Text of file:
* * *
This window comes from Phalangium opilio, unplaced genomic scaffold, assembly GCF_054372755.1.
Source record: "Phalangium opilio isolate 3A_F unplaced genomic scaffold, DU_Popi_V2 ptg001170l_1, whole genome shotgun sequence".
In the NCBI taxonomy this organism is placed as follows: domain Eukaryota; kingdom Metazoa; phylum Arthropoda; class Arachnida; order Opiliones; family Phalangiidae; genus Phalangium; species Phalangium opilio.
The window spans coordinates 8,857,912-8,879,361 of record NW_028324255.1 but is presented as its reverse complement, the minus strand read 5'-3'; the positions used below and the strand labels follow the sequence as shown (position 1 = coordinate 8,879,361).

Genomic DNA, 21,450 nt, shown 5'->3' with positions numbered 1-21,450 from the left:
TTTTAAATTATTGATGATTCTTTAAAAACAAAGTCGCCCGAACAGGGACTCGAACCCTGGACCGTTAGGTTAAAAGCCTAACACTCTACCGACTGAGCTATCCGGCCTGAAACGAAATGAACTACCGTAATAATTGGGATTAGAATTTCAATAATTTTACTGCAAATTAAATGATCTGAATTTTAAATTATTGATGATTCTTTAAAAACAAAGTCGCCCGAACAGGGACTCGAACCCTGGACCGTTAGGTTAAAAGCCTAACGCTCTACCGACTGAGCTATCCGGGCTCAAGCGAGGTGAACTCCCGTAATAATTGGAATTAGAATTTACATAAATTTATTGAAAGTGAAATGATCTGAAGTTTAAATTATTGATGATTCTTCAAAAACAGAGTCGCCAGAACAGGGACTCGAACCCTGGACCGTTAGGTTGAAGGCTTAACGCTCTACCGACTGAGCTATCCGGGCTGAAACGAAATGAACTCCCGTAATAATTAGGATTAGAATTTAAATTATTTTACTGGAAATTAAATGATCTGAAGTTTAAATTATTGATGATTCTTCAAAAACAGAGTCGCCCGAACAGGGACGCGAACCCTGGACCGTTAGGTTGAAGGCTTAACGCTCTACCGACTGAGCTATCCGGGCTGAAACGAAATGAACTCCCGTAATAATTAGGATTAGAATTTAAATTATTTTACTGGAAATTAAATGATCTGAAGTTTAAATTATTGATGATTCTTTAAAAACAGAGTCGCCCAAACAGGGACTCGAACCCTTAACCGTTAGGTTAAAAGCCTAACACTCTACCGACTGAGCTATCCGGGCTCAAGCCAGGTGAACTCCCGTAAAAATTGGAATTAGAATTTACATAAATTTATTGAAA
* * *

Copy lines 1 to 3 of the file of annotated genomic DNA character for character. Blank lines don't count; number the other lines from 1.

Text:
This window comes from Phalangium opilio, unplaced genomic scaffold, assembly GCF_054372755.1.
Source record: "Phalangium opilio isolate 3A_F unplaced genomic scaffold, DU_Popi_V2 ptg001170l_1, whole genome shotgun sequence".
In the NCBI taxonomy this organism is placed as follows: domain Eukaryota; kingdom Metazoa; phylum Arthropoda; class Arachnida; order Opiliones; family Phalangiidae; genus Phalangium; species Phalangium opilio.